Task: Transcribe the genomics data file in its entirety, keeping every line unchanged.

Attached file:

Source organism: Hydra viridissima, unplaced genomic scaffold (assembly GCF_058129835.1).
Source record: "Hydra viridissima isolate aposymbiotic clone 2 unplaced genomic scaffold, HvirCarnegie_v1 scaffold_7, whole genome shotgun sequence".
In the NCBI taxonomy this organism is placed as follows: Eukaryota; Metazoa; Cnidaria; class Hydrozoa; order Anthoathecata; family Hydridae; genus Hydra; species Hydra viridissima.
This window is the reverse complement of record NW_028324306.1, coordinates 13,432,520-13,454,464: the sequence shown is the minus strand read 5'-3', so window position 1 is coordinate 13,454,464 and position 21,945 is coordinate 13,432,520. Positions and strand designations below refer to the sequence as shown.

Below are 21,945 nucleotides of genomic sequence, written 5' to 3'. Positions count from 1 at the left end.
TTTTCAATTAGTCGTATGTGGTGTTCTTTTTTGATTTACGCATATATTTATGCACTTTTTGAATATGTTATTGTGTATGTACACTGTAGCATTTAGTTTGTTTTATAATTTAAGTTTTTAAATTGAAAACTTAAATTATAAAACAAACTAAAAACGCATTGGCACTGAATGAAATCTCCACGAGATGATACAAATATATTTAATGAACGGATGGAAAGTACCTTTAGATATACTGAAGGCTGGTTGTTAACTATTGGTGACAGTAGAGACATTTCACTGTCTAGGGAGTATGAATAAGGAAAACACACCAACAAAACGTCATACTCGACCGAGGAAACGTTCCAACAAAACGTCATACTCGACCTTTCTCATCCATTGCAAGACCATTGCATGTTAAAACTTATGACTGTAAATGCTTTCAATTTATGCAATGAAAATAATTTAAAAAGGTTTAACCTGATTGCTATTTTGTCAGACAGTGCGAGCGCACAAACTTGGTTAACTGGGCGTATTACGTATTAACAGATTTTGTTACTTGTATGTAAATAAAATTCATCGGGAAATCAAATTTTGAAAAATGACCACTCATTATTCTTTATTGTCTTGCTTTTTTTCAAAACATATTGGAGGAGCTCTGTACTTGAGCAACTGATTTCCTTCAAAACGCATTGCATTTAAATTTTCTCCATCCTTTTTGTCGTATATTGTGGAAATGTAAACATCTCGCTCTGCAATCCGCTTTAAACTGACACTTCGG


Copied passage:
Source organism: Hydra viridissima, unplaced genomic scaffold (assembly GCF_058129835.1).
Source record: "Hydra viridissima isolate aposymbiotic clone 2 unplaced genomic scaffold, HvirCarnegie_v1 scaffold_7, whole genome shotgun sequence".
In the NCBI taxonomy this organism is placed as follows: Eukaryota; Metazoa; Cnidaria; class Hydrozoa; order Anthoathecata; family Hydridae; genus Hydra; species Hydra viridissima.
This window is the reverse complement of record NW_028324306.1, coordinates 13,432,520-13,454,464: the sequence shown is the minus strand read 5'-3', so window position 1 is coordinate 13,454,464 and position 21,945 is coordinate 13,432,520. Positions and strand designations below refer to the sequence as shown.

Below are 21,945 nucleotides of genomic sequence, written 5' to 3'. Positions count from 1 at the left end.
TTTTCAATTAGTCGTATGTGGTGTTCTTTTTTGATTTACGCATATATTTATGCACTTTTTGAATATGTTATTGTGTATGTACACTGTAGCATTTAGTTTGTTTTATAATTTAAGTTTTTAAATTGAAAACTTAAATTATAAAACAAACTAAAAACGCATTGGCACTGAATGAAATCTCCACGAGATGATACAAATATATTTAATGAACGGATGGAAAGTACCTTTAGATATACTGAAGGCTGGTTGTTAACTATTGGTGACAGTAGAGACATTTCACTGTCTAGGGAGTATGAATAAGGAAAACACACCAACAAAACGTCATACTCGACCGAGGAAACGTTCCAACAAAACGTCATACTCGACCTTTCTCATCCATTGCAAGACCATTGCATGTTAAAACTTATGACTGTAAATGCTTTCAATTTATGCAATGAAAATAATTTAAAAAGGTTTAACCTGATTGCTATTTTGTCAGACAGTGCGAGCGCACAAACTTGGTTAACTGGGCGTATTACGTATTAACAGATTTTGTTACTTGTATGTAAATAAAATTCATCGGGAAATCAAATTTTGAAAAATGACCACTCATTATTCTTTATTGTCTTGCTTTTTTTCAAAACATATTGGAGGAGCTCTGTACTTGAGCAACTGATTTCCTTCAAAACGCATTGCATTTAAATTTTCTCCATCCTTTTTGTCGTATATTGTGGAAATGTAAACATCTCGCTCTGCAATCCGCTTTAAACTGACACTTCGG